A few words now as to the disposition of the British forces, concerning which it must be borne in mind that Sir George White, though in actual command, had only been a few days in the country before war was declared, so that the arrangements fell to General Penn Symons, aided or hampered by the advice of the local political authorities. The main position was at Ladysmith, but an advance post was strongly held at Glencoe, which is five miles from the station of Dundee and forty from Ladysmith. The reason for this dangerous division of force was to secure each end of the Biggarsberg section of the railway, and also to cover the important collieries of that district. The positions chosen seem in each case to show that the British commander was not aware of the number and power of the Boer guns, for each was equally defensible against rifle fire and vulnerable to an artillery attack. In the case of Glencoe it was particularly evident that guns upon the hills above would, as they did, render the position untenable. This outlying post was held by the 1st Leicester Regiment, the 2nd Dublin Fusiliers, and the first battalion of Rifles, with the 18th Hussars, three companies of mounted infantry, and three batteries of field artillery, the 13th, 67th, and 69th. The 1st Royal Irish Fusiliers were on their way to reinforce it, and arrived before the first action. Altogether the Glencoe camp contained some four thousand men.

The main body of the army remained at Ladysmith. These consisted of the 1st Devons, the 1st Liverpools, and the 2nd Gordon Highlanders, with the 1st Gloucesters, the 2nd King's Royal Rifles, and the 2nd Rifle Brigade, reinforced later by the Manchesters. The cavalry included the 5th Dragoon Guards, the 5th Lancers, a detachment of 19th Hussars, the Natal Carabineers, the Natal Mounted Police, and the Border Mounted Rifles, reinforced later by the Imperial Light Horse, a fine body of men raised principally among the refugees from the Rand. For artillery there were the 21st, 42nd, and 53rd batteries of field artillery, and No. 10 Mountain Battery, with the Natal Field Artillery, the guns of which were too light to be of service, and the 23rd Company of Royal Engineers. The whole force, some eight or nine thousand strong, was under the immediate command of Sir George White, with Sir Archibald Hunter, fresh from the Soudan, General French, and General Ian Hamilton as his lieutenants.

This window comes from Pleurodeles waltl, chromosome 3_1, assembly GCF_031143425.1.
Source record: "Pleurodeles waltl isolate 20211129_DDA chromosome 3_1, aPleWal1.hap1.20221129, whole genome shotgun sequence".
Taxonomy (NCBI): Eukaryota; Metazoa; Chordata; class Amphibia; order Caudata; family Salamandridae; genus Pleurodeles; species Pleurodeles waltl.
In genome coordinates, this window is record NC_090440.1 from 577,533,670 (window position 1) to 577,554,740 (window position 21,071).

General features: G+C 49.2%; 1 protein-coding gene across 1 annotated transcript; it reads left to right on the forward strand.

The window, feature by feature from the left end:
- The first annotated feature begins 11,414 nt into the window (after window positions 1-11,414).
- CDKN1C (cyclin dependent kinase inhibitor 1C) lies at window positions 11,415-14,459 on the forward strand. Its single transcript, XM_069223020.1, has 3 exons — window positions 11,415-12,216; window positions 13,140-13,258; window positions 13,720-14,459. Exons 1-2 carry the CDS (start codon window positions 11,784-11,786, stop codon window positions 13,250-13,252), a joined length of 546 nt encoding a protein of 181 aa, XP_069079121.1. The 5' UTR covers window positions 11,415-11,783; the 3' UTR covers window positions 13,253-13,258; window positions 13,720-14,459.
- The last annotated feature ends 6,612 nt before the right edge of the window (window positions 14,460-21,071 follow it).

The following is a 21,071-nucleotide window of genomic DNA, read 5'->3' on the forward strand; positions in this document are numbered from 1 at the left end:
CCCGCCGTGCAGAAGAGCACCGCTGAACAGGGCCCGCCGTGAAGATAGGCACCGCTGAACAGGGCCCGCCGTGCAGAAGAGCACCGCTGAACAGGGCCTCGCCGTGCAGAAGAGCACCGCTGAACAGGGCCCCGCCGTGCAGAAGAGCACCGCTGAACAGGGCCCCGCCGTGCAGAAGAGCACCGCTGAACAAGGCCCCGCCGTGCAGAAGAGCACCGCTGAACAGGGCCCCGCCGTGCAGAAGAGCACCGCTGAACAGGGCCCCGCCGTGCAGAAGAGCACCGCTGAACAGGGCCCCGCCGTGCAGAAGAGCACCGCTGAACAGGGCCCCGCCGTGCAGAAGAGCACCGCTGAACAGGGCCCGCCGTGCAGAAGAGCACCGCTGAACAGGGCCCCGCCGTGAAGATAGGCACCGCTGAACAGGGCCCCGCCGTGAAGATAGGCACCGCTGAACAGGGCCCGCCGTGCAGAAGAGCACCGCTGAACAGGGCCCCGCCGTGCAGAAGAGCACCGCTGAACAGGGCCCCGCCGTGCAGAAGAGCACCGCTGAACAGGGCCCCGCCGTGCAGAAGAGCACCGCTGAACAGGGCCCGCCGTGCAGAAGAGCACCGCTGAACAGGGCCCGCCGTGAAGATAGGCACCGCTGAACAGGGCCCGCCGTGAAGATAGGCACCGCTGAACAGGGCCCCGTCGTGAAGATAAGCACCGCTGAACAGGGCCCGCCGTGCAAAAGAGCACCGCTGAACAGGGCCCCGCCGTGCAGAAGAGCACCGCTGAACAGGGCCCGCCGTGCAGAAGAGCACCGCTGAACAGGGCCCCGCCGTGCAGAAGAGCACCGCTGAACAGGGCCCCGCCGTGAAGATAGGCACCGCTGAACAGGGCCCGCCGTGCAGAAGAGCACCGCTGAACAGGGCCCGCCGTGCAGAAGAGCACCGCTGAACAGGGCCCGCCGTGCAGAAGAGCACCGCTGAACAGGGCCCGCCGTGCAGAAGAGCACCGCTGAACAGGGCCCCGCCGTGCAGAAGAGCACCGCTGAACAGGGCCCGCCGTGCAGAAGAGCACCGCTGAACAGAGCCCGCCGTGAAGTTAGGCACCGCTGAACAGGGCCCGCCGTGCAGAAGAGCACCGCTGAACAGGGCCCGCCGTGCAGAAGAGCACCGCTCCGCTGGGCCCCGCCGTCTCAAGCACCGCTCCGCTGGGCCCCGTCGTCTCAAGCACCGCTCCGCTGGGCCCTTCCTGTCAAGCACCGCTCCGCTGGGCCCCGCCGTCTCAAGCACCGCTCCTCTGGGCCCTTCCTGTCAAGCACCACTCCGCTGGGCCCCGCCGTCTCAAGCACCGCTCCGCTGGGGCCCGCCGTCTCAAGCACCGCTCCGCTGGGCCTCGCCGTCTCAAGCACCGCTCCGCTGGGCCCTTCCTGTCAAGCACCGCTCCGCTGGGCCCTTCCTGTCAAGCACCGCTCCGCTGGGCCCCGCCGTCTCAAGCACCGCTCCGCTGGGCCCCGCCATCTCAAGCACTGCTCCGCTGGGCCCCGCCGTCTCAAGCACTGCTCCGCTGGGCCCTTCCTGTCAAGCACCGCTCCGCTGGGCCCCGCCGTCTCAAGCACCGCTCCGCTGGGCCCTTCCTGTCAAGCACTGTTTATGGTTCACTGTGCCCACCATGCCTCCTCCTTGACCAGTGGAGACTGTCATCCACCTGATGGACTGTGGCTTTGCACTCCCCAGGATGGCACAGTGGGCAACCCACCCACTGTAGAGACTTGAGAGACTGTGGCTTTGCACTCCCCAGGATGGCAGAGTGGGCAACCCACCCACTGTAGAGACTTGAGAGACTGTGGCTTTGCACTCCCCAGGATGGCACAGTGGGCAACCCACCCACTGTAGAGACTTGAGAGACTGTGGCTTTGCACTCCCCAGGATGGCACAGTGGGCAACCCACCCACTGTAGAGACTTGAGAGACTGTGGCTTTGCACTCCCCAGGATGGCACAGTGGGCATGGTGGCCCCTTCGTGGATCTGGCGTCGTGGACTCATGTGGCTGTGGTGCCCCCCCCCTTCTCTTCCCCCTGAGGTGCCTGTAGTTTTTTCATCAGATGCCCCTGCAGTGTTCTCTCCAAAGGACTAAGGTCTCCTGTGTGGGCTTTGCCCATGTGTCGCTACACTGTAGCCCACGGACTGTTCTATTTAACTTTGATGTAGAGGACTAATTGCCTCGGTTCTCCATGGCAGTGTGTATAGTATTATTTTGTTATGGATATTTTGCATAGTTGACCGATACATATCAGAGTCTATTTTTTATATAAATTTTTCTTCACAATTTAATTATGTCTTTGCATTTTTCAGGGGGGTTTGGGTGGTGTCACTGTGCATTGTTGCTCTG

The first shock of the Boers, then, must fall upon 4000 men. If these could be overwhelmed, there were 8000 more to be defeated or masked. Then what was there between them and the sea? Some detachments of local volunteers, the Durban Light Infantry at Colenso, and the Natal Royal Rifles, with some naval volunteers at Estcourt. With the power of the Boers and their mobility it is inexplicable how the colony was saved. We are of the same blood, the Boers and we, and we show it in our failings. Over-confidence on our part gave them the chance, and over-confidence on theirs prevented them from instantly availing themselves of it. It passed, never to come again.

The outbreak of war was upon October 11th. On the 12th the Boer forces crossed the frontier both on the north and on the west. On the 13th they occupied Charlestown at the top angle of Natal. On the 15th they had reached Newcastle, a larger town some fifteen miles inside the border. Watchers from the houses saw six miles of canvas-tilted bullock wagons winding down the passes, and learned that this was not a raid but an invasion. At the same date news reached the British headquarters of an advance from the western passes, and of a movement from the Buffalo River on the east. On the 13th Sir George White had made a reconnaissance in force, but had not come in touch with the enemy. On the 15th six of the Natal Police were surrounded and captured at one of the drifts of the Buffalo River. On the 18th our cavalry patrols came into touch with the Boer scouts at Acton Homes and Besters Station, these being the voortrekkers of the Orange Free State force. On the 18th also a detachment was reported from Hadders Spruit, seven miles north of Glencoe Camp. The cloud was drifting up, and it could not be long before it would burst.

Two days later, on the early morning of October 20th, the forces came at last into collision. At half-past three in the morning, well before daylight, the mounted infantry picket at the junction of the roads from Landmans and Vants Drifts was fired into by the Doornberg commando, and retired upon its supports. Two companies of the Dublin Fusiliers were sent out, and at five o'clock on a fine but misty morning the whole of Symons's force was under arms with the knowledge that the Boers were pushing boldly towards them. The khaki-clad lines of fighting men stood in their long thin ranks staring up at the curves of the saddle-back hills to the north and east of them, and straining their eyes to catch a glimpse of the enemy. Why these same saddle-back hills were not occupied by our own people is, it must be confessed, an insoluble mystery. In a hollow on one flank were the 18th Hussars and the mounted infantry. On the other were the eighteen motionless guns, limbered up and ready, the horses fidgeting and stamping in the raw morning air.

And then suddenly - could that be they? An officer with a telescope stared intently and pointed. Another and another turned a steady field glass towards the same place. And then the men could see also, and a little murmur of interest ran down the ranks.